There’s a small metal shim that sits between the hand guard and receiver to ensure that everything is timed correctly, though there’s a little wiggle room to make sure it’s perfect. Your installation experience may vary, but mine required liberal tapping with a 2×4 and a mallet. Once in place, torque the retaining screws in the order specified in the manual and you’re done.
Altogether, it’s a really fast install owed mostly to the fact that you don’t have to constantly torque and re-torque the barrel nut to get everything timed correctly. Just hit your desired torque spec, get the hand guard in place, and fit the retaining screws. That’s it, you’re done. I managed to do mine in about 20 minutes owing mostly to how slowly I went while following the instructions. I’m fairly certain I could do the next one in just a few minutes.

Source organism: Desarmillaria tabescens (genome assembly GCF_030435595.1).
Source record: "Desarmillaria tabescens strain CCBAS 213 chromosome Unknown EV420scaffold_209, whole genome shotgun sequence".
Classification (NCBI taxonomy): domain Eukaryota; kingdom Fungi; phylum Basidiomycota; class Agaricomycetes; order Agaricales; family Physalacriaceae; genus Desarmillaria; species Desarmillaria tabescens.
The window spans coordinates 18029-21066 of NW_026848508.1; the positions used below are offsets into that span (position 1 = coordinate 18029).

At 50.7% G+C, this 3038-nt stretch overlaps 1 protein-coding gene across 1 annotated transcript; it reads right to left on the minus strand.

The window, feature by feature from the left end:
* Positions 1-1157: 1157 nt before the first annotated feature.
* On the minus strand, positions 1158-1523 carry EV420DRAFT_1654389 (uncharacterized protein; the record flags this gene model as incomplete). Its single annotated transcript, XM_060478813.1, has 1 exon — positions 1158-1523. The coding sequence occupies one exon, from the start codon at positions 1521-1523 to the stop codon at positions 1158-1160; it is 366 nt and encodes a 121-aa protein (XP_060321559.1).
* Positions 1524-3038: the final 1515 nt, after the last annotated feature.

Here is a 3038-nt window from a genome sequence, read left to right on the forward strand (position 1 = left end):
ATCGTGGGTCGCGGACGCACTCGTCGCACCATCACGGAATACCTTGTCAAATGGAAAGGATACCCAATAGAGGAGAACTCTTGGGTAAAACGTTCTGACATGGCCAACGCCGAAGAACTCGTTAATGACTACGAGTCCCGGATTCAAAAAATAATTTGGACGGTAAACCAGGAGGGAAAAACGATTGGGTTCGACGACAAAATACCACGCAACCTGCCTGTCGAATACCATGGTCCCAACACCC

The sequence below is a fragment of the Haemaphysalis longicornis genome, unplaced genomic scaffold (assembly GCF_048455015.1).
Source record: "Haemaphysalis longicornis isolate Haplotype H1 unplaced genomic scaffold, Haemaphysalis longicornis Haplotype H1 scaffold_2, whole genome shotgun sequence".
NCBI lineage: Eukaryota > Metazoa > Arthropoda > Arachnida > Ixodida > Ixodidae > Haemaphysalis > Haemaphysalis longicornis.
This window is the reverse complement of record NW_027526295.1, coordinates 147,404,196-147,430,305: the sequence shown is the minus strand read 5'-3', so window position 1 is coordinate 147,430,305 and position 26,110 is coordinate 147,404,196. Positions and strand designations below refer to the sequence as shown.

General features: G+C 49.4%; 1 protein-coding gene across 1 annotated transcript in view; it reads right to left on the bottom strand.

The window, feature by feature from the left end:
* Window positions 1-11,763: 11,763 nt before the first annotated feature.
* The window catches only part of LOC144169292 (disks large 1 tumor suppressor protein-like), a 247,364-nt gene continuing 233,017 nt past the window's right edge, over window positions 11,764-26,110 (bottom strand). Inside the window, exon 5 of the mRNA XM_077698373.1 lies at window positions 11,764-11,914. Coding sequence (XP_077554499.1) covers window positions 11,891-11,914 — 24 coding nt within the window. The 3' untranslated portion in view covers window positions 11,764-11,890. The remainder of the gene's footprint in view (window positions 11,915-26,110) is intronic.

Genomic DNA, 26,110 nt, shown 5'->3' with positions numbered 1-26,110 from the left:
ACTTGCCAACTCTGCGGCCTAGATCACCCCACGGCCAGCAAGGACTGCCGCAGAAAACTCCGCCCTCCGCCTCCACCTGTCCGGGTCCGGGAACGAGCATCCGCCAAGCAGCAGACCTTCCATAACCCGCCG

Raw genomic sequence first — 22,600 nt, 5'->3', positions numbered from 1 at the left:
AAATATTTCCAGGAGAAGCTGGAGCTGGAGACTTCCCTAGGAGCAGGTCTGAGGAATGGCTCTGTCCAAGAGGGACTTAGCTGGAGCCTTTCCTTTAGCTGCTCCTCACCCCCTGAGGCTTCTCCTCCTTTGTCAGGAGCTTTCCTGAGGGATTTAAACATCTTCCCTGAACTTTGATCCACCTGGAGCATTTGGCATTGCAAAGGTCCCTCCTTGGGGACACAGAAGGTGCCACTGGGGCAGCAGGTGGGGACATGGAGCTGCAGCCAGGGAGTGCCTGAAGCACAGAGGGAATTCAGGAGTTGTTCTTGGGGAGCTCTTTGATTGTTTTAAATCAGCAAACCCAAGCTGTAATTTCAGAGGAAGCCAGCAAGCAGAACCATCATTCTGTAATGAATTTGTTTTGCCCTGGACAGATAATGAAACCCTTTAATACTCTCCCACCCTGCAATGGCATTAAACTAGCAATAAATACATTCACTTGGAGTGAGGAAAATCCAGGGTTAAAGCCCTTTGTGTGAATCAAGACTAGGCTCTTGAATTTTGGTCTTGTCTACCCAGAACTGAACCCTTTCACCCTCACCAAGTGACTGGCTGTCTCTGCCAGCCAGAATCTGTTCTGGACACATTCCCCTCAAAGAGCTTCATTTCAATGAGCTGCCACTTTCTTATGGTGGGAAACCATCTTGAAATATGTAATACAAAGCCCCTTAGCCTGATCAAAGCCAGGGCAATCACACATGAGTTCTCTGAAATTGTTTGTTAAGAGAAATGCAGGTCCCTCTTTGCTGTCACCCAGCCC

But don’t mistake speed of install for being indicative of a less than stellar product. Really the only bitch I have is that the finish doesn’t match the finish of my receiver. Super detail oriented operators may want to call BCM and see if there’s a way to match the finish for the two. In either case, the BCM KMR is lightweight and sturdy as hell. I was unable to loosen it or beat it up in day to day use. Installation of the rail didn’t seem to make my gun any more or less accurate, but it did give me additional mounting positions for accessories with the KeyMod sections at 3:00, 6:00, 9:00 o’clock and all the positions in between. This allows a ton of real estate for lights, lasers, grips, and kitchen sinks.
Specifications: BCM KMR 13 Hand Guard
- Materia: Aluminum/magnesium alloy